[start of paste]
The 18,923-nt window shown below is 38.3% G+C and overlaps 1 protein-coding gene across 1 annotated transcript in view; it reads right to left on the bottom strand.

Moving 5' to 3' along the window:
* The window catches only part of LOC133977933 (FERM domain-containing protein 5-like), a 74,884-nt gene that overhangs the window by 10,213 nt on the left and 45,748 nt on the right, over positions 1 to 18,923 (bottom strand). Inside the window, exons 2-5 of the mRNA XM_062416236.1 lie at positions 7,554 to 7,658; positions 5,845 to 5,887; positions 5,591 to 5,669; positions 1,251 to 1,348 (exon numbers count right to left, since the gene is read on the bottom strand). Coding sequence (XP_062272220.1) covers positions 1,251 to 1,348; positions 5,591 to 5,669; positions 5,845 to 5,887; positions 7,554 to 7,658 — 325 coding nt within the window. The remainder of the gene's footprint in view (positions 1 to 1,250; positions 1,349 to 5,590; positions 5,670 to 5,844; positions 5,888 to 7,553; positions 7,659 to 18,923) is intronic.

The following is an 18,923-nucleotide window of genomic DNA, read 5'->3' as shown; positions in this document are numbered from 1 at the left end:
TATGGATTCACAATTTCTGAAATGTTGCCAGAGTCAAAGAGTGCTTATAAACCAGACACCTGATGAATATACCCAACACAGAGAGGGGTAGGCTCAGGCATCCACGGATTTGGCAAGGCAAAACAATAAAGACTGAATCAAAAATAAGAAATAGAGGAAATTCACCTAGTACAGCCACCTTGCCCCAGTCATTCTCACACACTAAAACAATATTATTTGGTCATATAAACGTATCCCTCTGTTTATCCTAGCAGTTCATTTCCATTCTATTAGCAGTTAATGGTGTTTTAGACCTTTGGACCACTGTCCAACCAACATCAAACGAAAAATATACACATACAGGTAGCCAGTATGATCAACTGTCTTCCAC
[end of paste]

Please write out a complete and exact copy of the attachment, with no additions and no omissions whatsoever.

The 18,923-nt window shown below is 38.3% G+C and overlaps 1 protein-coding gene across 1 annotated transcript in view; it reads right to left on the bottom strand.

Moving 5' to 3' along the window:
* The window catches only part of LOC133977933 (FERM domain-containing protein 5-like), a 74,884-nt gene that overhangs the window by 10,213 nt on the left and 45,748 nt on the right, over positions 1 to 18,923 (bottom strand). Inside the window, exons 2-5 of the mRNA XM_062416236.1 lie at positions 7,554 to 7,658; positions 5,845 to 5,887; positions 5,591 to 5,669; positions 1,251 to 1,348 (exon numbers count right to left, since the gene is read on the bottom strand). Coding sequence (XP_062272220.1) covers positions 1,251 to 1,348; positions 5,591 to 5,669; positions 5,845 to 5,887; positions 7,554 to 7,658 — 325 coding nt within the window. The remainder of the gene's footprint in view (positions 1 to 1,250; positions 1,349 to 5,590; positions 5,670 to 5,844; positions 5,888 to 7,553; positions 7,659 to 18,923) is intronic.

The following is an 18,923-nucleotide window of genomic DNA, read 5'->3' as shown; positions in this document are numbered from 1 at the left end:
TATGGATTCACAATTTCTGAAATGTTGCCAGAGTCAAAGAGTGCTTATAAACCAGACACCTGATGAATATACCCAACACAGAGAGGGGTAGGCTCAGGCATCCACGGATTTGGCAAGGCAAAACAATAAAGACTGAATCAAAAATAAGAAATAGAGGAAATTCACCTAGTACAGCCACCTTGCCCCAGTCATTCTCACACACTAAAACAATATTATTTGGTCATATAAACGTATCCCTCTGTTTATCCTAGCAGTTCATTTCCATTCTATTAGCAGTTAATGGTGTTTTAGACCTTTGGACCACTGTCCAACCAACATCAAACGAAAAATATACACATACAGGTAGCCAGTATGATCAACTGTCTTCCAC